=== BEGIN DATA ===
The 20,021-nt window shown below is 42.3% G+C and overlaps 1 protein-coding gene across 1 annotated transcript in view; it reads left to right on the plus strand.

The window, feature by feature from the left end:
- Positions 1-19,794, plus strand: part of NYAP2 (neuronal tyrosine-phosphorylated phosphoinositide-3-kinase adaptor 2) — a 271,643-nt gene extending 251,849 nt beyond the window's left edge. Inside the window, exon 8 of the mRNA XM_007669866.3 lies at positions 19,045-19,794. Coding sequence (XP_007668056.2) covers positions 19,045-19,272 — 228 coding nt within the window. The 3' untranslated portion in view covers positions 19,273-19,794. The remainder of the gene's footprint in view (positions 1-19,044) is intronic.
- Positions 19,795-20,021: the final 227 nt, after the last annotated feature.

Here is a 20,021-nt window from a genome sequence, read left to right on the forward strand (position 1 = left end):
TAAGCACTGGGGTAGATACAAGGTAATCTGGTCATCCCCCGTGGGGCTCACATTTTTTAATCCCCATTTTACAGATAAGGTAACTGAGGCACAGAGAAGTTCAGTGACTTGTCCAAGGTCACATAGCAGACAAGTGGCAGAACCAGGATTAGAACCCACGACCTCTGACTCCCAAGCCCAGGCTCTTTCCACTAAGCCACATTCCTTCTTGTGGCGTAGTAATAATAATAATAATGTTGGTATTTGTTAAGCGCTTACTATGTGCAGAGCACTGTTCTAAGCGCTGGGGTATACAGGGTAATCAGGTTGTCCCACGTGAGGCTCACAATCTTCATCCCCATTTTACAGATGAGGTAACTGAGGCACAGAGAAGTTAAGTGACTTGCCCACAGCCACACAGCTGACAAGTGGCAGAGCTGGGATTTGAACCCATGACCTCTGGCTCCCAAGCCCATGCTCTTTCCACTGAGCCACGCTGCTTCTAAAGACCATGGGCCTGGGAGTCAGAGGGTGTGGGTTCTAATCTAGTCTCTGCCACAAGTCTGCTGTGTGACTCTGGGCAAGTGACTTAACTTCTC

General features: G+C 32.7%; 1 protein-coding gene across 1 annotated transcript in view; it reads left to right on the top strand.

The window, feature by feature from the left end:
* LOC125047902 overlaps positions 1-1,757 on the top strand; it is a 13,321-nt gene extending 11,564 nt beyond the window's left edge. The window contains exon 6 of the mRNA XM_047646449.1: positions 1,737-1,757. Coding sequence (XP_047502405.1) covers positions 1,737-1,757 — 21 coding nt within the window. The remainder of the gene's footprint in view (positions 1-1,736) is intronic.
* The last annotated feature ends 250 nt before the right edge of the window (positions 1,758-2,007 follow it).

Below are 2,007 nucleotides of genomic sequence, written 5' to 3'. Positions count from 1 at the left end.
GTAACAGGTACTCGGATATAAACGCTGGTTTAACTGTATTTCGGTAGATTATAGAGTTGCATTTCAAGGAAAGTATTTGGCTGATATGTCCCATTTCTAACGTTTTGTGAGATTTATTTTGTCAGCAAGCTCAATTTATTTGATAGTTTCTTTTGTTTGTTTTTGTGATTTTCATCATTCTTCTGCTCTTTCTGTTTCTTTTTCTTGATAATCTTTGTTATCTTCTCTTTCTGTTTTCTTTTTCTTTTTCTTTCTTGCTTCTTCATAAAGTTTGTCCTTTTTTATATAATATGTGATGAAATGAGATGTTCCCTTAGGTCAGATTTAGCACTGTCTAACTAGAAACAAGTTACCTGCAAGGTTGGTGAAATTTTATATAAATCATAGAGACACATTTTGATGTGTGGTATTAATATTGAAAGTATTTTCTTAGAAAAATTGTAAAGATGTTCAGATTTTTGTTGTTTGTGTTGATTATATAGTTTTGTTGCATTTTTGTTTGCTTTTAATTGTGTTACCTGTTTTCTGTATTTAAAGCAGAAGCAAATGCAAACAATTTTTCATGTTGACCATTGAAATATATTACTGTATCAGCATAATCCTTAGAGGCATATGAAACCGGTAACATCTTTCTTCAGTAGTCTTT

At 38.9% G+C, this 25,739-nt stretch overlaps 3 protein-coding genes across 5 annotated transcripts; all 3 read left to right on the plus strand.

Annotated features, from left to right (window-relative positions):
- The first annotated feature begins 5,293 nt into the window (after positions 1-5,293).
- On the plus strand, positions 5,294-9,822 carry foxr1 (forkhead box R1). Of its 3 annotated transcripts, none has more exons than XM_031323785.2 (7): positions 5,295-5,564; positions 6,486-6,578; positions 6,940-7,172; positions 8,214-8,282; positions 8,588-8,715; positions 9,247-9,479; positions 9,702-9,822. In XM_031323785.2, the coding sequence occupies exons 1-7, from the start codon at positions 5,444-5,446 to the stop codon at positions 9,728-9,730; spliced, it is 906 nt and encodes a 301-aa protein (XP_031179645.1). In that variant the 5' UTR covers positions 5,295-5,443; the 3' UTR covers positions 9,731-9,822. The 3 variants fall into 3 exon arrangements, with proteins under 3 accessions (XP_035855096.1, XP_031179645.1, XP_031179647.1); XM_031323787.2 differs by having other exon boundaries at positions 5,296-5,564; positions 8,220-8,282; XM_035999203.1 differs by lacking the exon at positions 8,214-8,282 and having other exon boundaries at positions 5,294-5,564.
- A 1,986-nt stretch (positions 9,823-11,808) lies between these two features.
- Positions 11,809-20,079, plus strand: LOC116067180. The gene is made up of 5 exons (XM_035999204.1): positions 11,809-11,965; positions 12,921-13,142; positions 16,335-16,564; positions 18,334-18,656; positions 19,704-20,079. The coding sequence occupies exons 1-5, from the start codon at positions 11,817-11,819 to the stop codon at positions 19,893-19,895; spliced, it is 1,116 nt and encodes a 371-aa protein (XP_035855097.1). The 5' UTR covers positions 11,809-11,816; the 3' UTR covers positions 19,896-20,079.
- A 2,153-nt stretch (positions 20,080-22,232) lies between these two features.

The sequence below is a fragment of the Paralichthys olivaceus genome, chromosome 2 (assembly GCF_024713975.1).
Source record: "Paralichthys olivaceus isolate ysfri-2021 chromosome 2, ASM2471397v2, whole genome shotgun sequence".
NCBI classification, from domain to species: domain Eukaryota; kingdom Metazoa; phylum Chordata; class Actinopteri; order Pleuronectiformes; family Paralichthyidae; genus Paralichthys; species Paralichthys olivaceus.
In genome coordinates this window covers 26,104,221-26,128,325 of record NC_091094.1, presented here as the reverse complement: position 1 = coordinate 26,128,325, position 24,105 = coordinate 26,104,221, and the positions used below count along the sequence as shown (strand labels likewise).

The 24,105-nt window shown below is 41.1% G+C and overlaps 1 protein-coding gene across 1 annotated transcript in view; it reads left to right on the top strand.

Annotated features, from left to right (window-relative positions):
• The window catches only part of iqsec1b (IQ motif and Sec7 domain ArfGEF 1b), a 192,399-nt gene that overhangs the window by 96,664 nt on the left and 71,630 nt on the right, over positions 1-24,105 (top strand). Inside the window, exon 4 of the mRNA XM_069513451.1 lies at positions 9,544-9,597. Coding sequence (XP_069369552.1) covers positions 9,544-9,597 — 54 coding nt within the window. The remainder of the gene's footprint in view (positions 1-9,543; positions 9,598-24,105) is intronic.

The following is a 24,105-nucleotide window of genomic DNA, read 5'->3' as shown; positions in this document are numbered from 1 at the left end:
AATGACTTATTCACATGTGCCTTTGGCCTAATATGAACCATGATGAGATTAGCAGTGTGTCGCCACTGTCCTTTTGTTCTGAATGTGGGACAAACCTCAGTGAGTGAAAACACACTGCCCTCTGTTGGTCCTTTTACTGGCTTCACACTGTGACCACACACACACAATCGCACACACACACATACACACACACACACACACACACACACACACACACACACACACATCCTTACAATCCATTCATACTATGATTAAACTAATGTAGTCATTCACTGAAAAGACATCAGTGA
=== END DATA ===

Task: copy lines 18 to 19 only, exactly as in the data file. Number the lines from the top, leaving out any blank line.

- Positions 11,809-20,079, plus strand: LOC116067180. The gene is made up of 5 exons (XM_035999204.1): positions 11,809-11,965; positions 12,921-13,142; positions 16,335-16,564; positions 18,334-18,656; positions 19,704-20,079. The coding sequence occupies exons 1-5, from the start codon at positions 11,817-11,819 to the stop codon at positions 19,893-19,895; spliced, it is 1,116 nt and encodes a 371-aa protein (XP_035855097.1). The 5' UTR covers positions 11,809-11,816; the 3' UTR covers positions 19,896-20,079.
- A 2,153-nt stretch (positions 20,080-22,232) lies between these two features.